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continuation- and the pub I went to my roomate was the bartender there so a lot a times she gave me free drinks not to mention the guys buying me drinks and then the other bar all the bartenders knew me and would give me drinks for free sometimes and they would also let you run a tab if you were a regular and I became regulars at both places and it was pretty bad when they knew what i drank and as I walked in would have my drink on the bar before i even got to my barstool. I am thankful that those days are gone and also thankful that my recent escapades of drinking are also over, whether it was when i was young or in the past few years (used to go out after work with friends with no caring about the fact that my husband was at home with my 2 kids ) that i am thankful cause there will be no more alcohol-related charges and no more going to jail.
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Old 08-14-2006, 10:41 AM   #19 (permalink)
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Hi, I am Star and an alcoholic. I would love to share my experience of "facing my addiction". I knew years ago I had a problem but I never cared to do anything with it. Just kept on gettin wasted every day. I sometimes, would go 2 days without drinking then go right back to it.

When I had my daughter in 2001 for a while I was better. Wow, she changed my life, she SAVED my life. But then pressured with my husband going out all the time spending money we didnt have on bar tabs and golf games with plenty o beer got to me and I got back to the point where I was drinking 3-4 times a week.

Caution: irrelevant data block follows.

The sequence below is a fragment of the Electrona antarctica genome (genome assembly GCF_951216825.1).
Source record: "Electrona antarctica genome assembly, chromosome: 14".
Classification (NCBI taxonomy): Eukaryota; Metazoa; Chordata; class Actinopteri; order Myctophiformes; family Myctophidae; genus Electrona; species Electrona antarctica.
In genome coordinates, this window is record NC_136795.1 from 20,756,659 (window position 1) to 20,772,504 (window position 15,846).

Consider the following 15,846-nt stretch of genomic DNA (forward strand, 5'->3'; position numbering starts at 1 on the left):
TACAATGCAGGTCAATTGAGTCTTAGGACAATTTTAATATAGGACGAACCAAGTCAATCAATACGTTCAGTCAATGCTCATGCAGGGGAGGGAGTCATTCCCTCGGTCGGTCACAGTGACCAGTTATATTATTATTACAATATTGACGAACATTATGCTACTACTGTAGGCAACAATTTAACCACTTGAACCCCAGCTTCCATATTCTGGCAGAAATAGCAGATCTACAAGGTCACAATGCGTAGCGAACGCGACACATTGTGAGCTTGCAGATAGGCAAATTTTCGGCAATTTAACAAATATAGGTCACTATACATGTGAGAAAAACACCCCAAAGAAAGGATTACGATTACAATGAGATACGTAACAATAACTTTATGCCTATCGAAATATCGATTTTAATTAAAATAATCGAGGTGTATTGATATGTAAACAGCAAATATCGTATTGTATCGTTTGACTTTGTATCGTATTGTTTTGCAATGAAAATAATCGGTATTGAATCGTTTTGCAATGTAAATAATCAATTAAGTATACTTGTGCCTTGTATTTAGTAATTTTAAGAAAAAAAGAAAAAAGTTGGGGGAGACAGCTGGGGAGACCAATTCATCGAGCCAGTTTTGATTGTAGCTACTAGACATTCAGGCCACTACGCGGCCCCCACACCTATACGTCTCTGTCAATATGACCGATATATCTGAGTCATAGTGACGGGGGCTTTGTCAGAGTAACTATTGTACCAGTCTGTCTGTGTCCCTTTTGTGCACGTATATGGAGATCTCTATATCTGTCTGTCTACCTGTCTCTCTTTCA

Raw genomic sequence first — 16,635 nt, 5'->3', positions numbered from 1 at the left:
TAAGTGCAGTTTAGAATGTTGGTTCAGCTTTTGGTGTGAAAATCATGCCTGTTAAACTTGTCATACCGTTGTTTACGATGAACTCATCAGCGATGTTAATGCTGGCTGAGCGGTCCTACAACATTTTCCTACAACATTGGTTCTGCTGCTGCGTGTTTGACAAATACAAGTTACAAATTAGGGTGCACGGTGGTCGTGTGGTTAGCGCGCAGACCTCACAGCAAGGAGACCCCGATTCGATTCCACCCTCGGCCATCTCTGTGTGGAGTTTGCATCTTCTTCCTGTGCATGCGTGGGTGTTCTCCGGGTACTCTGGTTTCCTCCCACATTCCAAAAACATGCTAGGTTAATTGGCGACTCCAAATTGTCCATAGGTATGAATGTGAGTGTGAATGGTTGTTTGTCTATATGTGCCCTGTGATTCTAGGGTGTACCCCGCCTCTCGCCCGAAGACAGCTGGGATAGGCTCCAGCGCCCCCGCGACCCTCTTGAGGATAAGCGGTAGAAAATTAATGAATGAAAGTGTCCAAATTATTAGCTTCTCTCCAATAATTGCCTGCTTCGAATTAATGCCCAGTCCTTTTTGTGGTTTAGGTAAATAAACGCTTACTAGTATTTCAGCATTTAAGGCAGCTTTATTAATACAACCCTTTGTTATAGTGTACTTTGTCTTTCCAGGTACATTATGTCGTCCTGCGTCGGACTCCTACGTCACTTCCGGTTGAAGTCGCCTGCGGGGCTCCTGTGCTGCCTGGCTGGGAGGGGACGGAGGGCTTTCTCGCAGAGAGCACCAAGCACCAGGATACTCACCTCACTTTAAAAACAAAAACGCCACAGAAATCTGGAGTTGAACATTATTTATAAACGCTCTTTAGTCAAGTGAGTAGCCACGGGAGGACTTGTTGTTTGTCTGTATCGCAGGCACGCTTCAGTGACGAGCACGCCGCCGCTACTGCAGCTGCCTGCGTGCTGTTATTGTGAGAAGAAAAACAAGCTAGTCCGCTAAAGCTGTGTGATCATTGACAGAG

I got better for a while and then had my 2nd daughter in 2004. Things quickly avalanched. I was suffering postpartum depression horribly and my husband simply did not understand what was wrong with me. I drank constantly and did not eat, but then again, improved with medication and lifestyle changes.

My drinking got as bad if not worse than ever recently when I lost my license due to a BS drug charge. I am stuck in my house and feel like a prisoner literally. I cannot take my kids to the park, library fountains etc. I cant get out for a couple hours for "happy hour" I couldnt do anything. As a result I turned to drinking for boredom/confusion/depression, you name it and alcohol was my scapegoat.

Finally, to the question at hand. I think it was a whole series of events that led to my getting sober. First, funny enough, was an OPRAH episode on housewife alcoholics. I have already stated that I knew I had a problem but this really set home with me. Moms driving with their kids drunk to get them to soccer practice. My kids are still young. Could it progress to that? I never hid my drinks, I didnt have to my husband is an alcholic too. Second,my girls asking me for a drink or grabbing my drinks and me having to yell at them before they could get a sip or they would be drinking vodka. Nice. And the main turning point was one saturday evening (the 18th of June) I went to church with my aunt and we went back to my grandmothers and were having a nice spiritual conversatio with a bottle of wine. We each had two glasses and finished the bottle. No big deal you say, two glasses apiece. Right, thats what i thought. My Aunt went to use the bathroom and I turned and grabbed a jug of rum off the counter and chugged it. THAT WAS IT. I was disgusted with myself. I prayed to God (a form of prayer), My GOD, what the freak am I doing?? What is wrong with me??

I drank again the next night and quit the following day Monday June 20th and PRAISE GOD I have only had fleeting second thoughts of alcohol, and DO NOT want to DRINK!!!!

Sorry so long but thanks for letting me share with y'all.
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Old 08-14-2006, 12:38 PM   #20 (permalink)
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All of your posts have been excellent. They have helped me to reflect on those early days of sobriety and last days of wastedness. I never want to get sober again. I have worked very hard to get these fourteen months. I want to continue to work the steps and stay clean. Never again. Thanks.